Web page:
“When we truly believe what we profess, we are set to act as if it were true.” – Dallas Willard
One night last summer my husband and I were returning from a sail with two of our friends. The sun had set, and by the time we pulled into the cove we looked up to see the stars twinkling like thousands of tangled patio lights overhead. We stepped off of the sailboat into the small yellow rowboat that would take us back to shore. Once we were all seated my husband smiled and said, “Hey you guys, touch the water.”
We slowly reached our hands over the side of the boat, laughing in surprise at what we saw. As our fingers trailed through the water, glitter sparkled in the darkness. When we pulled our hands out it vanished as quickly as it had appeared. It was like something straight out of a Disney movie. I could almost hear Sebastian’s voice singing to us nearby. Sha-la-la-la-la.
It turns out my husband had seen this glitter before so he knew it was a certain type of algae that, when disturbed, made the water appear to sparkle.
Though beautiful, the experience reminded me of a not-so-beautiful part of myself. When I reached out the second time to see that glitter, it made me think of those times in life when I reach out for things that I want. Things that have no lasting value — validation, admiration, to be liked. The glitter of attention might be fun and pretty in the moment, but the small boost of confidence and happiness I get as a reward soon disappears. I’m left unsatisfied and not entirely sure if what I got was real or all in my imagination. A lot like that sparkling algae.
Psalm 23 begins with the writer, David, declaring that the Lord is his Shepherd therefore he is in need of nothing else. It’s a verse I’ve had memorized for many years — it adorned the front of my Grade 12 binder for my entire drama class to see — but I’ll admit it’s not something I’ve always believed.
The Lord is my Shepherd, I have all that I need. (Psalm 23:1, NLT)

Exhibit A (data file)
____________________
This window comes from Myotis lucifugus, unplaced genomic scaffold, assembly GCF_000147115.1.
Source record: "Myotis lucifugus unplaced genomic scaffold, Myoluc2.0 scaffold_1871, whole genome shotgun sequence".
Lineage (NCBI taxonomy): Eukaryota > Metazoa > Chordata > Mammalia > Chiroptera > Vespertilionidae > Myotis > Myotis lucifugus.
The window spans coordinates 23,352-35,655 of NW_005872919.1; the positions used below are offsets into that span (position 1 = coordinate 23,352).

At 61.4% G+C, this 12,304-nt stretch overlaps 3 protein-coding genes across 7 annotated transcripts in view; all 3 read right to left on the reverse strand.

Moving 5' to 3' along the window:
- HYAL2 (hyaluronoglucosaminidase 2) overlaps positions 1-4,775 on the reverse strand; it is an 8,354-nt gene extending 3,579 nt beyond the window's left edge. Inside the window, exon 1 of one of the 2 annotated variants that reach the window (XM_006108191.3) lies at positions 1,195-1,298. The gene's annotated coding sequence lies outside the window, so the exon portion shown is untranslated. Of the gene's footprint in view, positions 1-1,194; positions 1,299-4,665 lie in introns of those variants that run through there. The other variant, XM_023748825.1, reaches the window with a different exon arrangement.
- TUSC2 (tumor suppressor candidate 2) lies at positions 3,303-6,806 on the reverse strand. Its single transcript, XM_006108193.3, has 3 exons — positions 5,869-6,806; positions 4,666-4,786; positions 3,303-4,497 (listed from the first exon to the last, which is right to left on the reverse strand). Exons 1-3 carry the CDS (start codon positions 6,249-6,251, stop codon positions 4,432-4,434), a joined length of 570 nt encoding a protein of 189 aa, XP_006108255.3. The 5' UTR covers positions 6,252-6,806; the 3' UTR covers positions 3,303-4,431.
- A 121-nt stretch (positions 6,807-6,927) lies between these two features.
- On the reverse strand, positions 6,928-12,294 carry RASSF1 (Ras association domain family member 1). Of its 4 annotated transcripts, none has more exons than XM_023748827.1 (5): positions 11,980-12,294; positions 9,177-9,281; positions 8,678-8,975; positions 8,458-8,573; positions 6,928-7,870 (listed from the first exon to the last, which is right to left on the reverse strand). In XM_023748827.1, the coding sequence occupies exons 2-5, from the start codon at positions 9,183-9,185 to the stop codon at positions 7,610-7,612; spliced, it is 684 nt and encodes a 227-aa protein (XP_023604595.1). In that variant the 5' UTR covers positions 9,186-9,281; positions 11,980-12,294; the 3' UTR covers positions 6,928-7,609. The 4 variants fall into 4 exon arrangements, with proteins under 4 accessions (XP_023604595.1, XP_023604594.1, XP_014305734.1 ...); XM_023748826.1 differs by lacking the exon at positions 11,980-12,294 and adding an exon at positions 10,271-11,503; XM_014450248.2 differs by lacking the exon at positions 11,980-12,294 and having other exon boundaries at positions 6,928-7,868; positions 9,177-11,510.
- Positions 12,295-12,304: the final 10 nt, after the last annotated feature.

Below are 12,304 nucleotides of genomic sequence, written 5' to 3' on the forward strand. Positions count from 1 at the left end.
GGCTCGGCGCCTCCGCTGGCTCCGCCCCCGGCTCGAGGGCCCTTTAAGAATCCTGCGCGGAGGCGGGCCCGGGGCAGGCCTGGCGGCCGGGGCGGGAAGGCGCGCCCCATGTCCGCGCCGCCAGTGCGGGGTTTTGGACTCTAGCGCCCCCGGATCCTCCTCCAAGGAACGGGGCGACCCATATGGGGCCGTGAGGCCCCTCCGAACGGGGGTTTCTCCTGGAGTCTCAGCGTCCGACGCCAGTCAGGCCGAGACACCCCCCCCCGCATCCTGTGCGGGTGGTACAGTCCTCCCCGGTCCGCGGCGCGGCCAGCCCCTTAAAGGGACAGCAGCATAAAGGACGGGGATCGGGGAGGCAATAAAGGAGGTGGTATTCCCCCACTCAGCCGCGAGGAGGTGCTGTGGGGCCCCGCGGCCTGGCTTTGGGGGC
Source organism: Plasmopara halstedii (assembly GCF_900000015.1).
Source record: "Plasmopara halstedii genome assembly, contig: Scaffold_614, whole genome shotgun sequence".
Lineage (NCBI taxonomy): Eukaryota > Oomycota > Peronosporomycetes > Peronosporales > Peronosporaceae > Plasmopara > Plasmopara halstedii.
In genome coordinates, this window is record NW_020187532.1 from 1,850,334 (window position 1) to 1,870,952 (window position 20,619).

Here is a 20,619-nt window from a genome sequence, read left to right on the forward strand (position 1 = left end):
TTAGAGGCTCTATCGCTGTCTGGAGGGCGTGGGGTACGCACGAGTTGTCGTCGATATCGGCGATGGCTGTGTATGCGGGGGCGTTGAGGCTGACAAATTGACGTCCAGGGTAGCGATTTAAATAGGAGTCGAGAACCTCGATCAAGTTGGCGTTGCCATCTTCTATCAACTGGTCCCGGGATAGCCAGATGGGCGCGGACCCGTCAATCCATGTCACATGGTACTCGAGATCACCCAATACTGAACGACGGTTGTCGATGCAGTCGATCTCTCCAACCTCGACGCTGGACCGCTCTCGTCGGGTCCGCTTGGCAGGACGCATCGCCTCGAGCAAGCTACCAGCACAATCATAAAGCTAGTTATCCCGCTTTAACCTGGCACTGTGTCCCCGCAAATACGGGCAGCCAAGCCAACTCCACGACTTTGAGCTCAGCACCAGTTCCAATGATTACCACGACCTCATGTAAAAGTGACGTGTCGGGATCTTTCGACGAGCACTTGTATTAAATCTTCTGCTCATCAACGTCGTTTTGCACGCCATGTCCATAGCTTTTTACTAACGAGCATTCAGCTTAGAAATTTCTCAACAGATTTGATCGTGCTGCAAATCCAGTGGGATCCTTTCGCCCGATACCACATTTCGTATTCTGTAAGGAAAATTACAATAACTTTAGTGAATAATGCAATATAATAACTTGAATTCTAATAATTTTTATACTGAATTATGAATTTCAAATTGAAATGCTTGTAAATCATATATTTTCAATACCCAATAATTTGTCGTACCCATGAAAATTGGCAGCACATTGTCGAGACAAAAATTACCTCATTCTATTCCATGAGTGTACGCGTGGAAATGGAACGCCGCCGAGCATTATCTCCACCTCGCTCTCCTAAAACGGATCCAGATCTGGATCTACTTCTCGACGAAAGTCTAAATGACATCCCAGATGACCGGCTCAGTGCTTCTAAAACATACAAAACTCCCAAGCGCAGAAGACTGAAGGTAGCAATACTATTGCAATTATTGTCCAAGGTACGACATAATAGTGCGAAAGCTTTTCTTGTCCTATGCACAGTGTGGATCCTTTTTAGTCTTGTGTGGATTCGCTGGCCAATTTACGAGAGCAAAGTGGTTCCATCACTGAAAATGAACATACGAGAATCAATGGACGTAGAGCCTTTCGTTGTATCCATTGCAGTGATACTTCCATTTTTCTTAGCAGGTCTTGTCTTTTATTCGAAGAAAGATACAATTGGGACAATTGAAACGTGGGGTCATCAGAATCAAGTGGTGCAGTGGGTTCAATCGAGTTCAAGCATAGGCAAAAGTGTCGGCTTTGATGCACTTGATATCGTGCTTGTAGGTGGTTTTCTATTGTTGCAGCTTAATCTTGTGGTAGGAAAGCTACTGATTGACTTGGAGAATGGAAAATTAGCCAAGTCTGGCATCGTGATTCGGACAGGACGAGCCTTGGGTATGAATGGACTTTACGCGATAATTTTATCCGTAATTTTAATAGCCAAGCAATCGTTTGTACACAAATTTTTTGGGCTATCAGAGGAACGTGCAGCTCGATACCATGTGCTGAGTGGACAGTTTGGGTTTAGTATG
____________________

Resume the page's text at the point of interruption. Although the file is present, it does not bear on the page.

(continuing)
Every time I look to someone else, social media, or my achievements, to fulfill my desire for approval, significance or power, I’m telling God that I don’t actually believe that He provides all that I need. I’ve taken matters into my own hands. My lips might be able to spew off verses that say otherwise, but my actions tell this story: I know what’s best for me, not God. I know what I need and how to get it, not God.
I’m not saying it’s wrong to want to be liked, or to want love and respect from others, but when I let those things dictate how I make decisions and live my life, I’m choosing a self-centred road. I think Psalm 23 is about resting in the truth that God has all that I need, but I must learn to trust and to wait. I need to let God change the way I think about my needs and how these needs will be nourished.
One thing we learn from the Psalmists, again and again, is to draw near to God with honesty, telling Him of our struggles and asking for His help. I want Psalm 23 to be a truth I believe with my whole heart, but the truth is, I don’t think it is yet. For now I’m changing it into a prayer:
Lord, I really want you to be my Shepherd. Please help me loosen the tight grip I have on all that I desire, and place these desires in Your hands. Change the way I think, and help me see that when I am in you, the deepest desires of my soul will be satisfied.